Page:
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  1. More units on the way is good news, but with that said the existing “mould boxes” (an accurate description) that Nunavummiut are living in are a main source of sickness which incurs a ton of debt due to medical travel etc. This is a fact and
    money should also be placed in rectifying this issue. Like many other concerned citizens I hope that this issue will not be tossed to the side in saying that there will be 227 new units . . .

    The statement, “The solution will not come from better management or proper administration, but rather from a greater degree of investment from the federal government”, may be true but saying:

    “The NHC encourages public housing tenants to report mould to their local housing organization immediately.”, a statement that surely comes from NHC management is quite misguided. Sometimes the average person cannot be heald responsible for such a task. To Clarify it should not be the tenants responsibility to identify/report such issues. Annual inspections on behalf of the NHC should identify these issues.

    Management, please be better. Do not make statements like “The NHC encourages public housing tenants to report mould to their local housing organization immediately”.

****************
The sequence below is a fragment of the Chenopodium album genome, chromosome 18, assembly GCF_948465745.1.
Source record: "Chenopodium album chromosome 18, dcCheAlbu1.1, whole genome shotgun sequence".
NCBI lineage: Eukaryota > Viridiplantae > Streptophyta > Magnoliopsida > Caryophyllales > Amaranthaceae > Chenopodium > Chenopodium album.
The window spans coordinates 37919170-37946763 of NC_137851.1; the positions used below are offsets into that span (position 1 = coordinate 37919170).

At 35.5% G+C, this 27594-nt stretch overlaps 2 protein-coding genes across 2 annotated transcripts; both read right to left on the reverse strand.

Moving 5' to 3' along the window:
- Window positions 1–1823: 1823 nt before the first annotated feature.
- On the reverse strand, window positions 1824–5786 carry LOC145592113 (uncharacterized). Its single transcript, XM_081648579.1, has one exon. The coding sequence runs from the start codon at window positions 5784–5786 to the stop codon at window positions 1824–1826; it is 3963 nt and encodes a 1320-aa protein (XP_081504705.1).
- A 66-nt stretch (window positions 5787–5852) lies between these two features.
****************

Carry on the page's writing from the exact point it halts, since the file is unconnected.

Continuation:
2. The NHC needs to find a cost effective solution for our housing needs. Just making five-plexes more complicated and expensive gets us no where. You cannot hope that spending extra money on more complicated construction will solve our maintenance and mold issues. Mold is not a construction issue unless it is done wrong. Mold is an occupancy issue. Over crowding leads to most of our problems whether they be social or health related. One hundred and 8 units a year is not going to cut it. More support for private ownership, more support for maintenance projects would be a start. Getting people out of public housing and into their own units should be the focus. Who can make sure housing is built well and as cheaply as possible than the person paying the bill. I don’t know if the tenant to owner program has ever had any value. Has anyone bought the public housing unit they live in? How about the pitiful down payment assistance program. Has anyone actually benefited from this? Maybe in the large centers but I doubt in the small communities as there is no real estate market there. The home owner assistance programs such as the Emergency Repair Program, Nunavut Homeowner repair program and others have not had the upper limit of funds available increased for at least 15 years. These are good programs as they help people keep there homes in good repair. Is public housing even worth continuing with? It hasn’t worked for the last 50 years what makes anyone think it will work now. Possibly some private partnerships so local companies can help develop a real estate market. Most HAP, ACCESS, and whatever followed ACCESS, homeowners still are in their homes taking care of themselves. I realize some were not successful. These homes that were re-possessed or given up should be valued and sold to people in public housing. You get the existing public housing unit back to put someone on the waiting list in and NHC will not have to pay the vast majority of the costs on the unit sold to the former public housing tenant. It is time for a new vision for housing in Nunavut. Please don’t hire some southern consultant to study the issue, this money is wasted. We know the issues. We live with them everyday.